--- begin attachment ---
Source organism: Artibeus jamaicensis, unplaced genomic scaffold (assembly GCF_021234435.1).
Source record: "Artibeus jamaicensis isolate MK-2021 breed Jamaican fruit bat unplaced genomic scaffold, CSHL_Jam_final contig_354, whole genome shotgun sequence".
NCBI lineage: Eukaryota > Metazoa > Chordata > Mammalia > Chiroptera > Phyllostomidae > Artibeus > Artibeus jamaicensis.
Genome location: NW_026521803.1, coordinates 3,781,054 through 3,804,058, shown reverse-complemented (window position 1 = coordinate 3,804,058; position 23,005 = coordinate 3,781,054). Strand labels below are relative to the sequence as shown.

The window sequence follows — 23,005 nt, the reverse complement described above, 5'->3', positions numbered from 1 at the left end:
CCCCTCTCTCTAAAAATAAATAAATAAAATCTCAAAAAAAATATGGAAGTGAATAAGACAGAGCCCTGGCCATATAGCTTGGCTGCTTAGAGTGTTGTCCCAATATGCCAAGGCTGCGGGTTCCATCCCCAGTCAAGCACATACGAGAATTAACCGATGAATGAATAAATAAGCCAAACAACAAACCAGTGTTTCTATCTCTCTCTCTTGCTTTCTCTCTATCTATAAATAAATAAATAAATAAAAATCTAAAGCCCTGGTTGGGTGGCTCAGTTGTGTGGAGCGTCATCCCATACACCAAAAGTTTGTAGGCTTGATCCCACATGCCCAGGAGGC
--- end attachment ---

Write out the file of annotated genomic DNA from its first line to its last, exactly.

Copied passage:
Source organism: Artibeus jamaicensis, unplaced genomic scaffold (assembly GCF_021234435.1).
Source record: "Artibeus jamaicensis isolate MK-2021 breed Jamaican fruit bat unplaced genomic scaffold, CSHL_Jam_final contig_354, whole genome shotgun sequence".
NCBI lineage: Eukaryota > Metazoa > Chordata > Mammalia > Chiroptera > Phyllostomidae > Artibeus > Artibeus jamaicensis.
Genome location: NW_026521803.1, coordinates 3,781,054 through 3,804,058, shown reverse-complemented (window position 1 = coordinate 3,804,058; position 23,005 = coordinate 3,781,054). Strand labels below are relative to the sequence as shown.

The window sequence follows — 23,005 nt, the reverse complement described above, 5'->3', positions numbered from 1 at the left end:
CCCCTCTCTCTAAAAATAAATAAATAAAATCTCAAAAAAAATATGGAAGTGAATAAGACAGAGCCCTGGCCATATAGCTTGGCTGCTTAGAGTGTTGTCCCAATATGCCAAGGCTGCGGGTTCCATCCCCAGTCAAGCACATACGAGAATTAACCGATGAATGAATAAATAAGCCAAACAACAAACCAGTGTTTCTATCTCTCTCTCTTGCTTTCTCTCTATCTATAAATAAATAAATAAATAAAAATCTAAAGCCCTGGTTGGGTGGCTCAGTTGTGTGGAGCGTCATCCCATACACCAAAAGTTTGTAGGCTTGATCCCACATGCCCAGGAGGC